Interaction between arbuscular mycorrhizal fungi and soil microbial populations in the rhizosphere

by Ike-Izundu, N. E.

Abstract (Summary)
This study examined the rehabilitation potential of AM fungi with organic and inorganic fertilisers under pot and field trial conditions as well as their interaction with rhizospheric organisms and specific functional groups. In addition, the study highlighted the effects of land-use management on AM fungal populations in soil and the mycorrhizal status of some selected plants from one of the study sites. The study focussed on two sites that differ in operational activities and these included a mined area that was to be rehabilitated and a commercial farming site.

A pot trial was conducted using an overburdened soil resulting from kaolin clay mining. Pots were seeded with Cynodon dactylon and treated with either Organic Tea or NPK (3:1:5) fertiliser, with or without AM fungal inoculum. The compatibility of these fertilisers with AM fungi was assessed by plant growth and percentage root colonisation. Maximum shoot height and plant biomass were observed at the 28th week with NPK (3:1:5) fertiliser supporting mycorrhizal colonisation by 80%. The result indicated the potential of AM fungi to be used in rehabilitation with minimal phosphate fertiliser. Similarly, a field trial was set-up using 17 x 17 m[superscript 2] plots in the mining site that were treated with the same organic and inorganic fertilisers as well as with AM fungal inoculum in different combinations. The interaction between AM fungi and soil microbial population was determined using culture dependent and culture independent techniques. The culture dependent technique involved the use of soil dilution and plating on general purpose and selective media. The result showed that there was no change in the total culturable bacterial number in the untreated and AM fungal treated plots, while a change in species composition was observed in the functional groups. Different functional groups identified included nitrogen fixing bacteria, pseudomonads, actinomycetes, phosphate solubilisers and the fungal counterparts. Gram-positive bacteria were observed as the predominant phenotypic type, while nitrogen fixers and actinomycetes were the predominant functional groups. Species identified from each functional group were Pseudomonas fulva, Bacillus megaterium, Streptomyces and actinomycetales bacteria. Meanwhile, fungi such as Ampelomyces, Fusarium, Penicillium, Aspergillus, Cephalosporium and Exserohilium were identified morphologically and molecularly. Furthermore, the mining site had a significantly higher bacterial number than the farming site thereby indicating the effects of land-use management on culturable bacterial numbers. The culture independent technique was carried out by cloning of the bacterial 16S rDNA and sequencing. Identified clones were Bradyrhizobium, Propionibacterium and Sporichthya. A cladogram constructed with the nucleotides sequences of identified functional species, clones and closely related nucleotide sequences from the Genbank indicated that nucleotide sequences differed in terms of the method used.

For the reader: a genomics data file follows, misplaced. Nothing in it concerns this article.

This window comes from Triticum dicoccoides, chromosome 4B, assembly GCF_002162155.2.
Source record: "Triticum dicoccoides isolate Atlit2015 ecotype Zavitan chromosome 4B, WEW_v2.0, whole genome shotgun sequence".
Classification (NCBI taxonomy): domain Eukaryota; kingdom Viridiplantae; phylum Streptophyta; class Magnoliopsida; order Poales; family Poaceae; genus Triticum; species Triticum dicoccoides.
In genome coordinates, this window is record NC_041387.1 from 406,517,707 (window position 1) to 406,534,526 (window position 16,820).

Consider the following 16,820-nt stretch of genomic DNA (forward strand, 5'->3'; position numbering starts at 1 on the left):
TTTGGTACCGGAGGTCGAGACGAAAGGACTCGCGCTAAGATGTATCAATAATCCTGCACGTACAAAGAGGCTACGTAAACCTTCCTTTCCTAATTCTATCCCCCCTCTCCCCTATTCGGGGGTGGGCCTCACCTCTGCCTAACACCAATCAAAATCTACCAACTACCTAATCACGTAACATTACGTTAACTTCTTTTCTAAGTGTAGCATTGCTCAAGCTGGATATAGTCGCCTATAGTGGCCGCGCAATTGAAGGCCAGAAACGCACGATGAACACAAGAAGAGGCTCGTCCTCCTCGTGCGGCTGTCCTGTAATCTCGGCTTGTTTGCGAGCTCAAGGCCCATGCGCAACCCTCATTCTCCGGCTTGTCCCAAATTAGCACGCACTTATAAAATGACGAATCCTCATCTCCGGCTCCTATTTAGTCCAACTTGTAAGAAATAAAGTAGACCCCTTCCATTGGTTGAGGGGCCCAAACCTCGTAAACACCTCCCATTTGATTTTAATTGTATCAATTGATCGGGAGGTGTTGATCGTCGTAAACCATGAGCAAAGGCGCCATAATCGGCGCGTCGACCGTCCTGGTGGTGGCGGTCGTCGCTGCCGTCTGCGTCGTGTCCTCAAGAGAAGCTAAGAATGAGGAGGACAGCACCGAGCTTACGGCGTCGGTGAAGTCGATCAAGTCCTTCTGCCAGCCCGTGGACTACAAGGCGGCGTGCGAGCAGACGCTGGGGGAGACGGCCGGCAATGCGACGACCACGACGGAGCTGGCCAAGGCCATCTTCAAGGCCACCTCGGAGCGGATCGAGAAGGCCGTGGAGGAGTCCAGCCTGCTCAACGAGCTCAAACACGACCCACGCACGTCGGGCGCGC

The activity and establishment of the introduced AM fungal population was determined by spore enumeration, infectivity assay, percentage root colonisation and assessment of glomalin concentrations. The results indicated that the two land use types affected AM fungal populations. However, the establishment of AM fungi in the farming site was more successful than in the mining site as indicated by the higher infectivity pontential. Selected host plants, which were collected around the mine area, were observed to be mainly colonised by AM fungi and these were identified as Pentzia incana, Elytropappus rhinocerotis, Euphorbia meloformis, Selago corymbosa, Albuca canadensis and Helichrysum rosum. These plant species were able to thrive under harsh environmental conditions, thereby indicating their potential use as rehabilitation host plants.

Generally, the findings of this study has provided an insight into the interaction between arbuscular mycorrhizal fungi and other soil microorganisms in two fields with differing land use management practices.

Bibliographical Information:


School:Rhodes University

School Location:South Africa

Source Type:Master's Thesis

Keywords:biochemistry microbiology biotechnology


Date of Publication:01/01/2008

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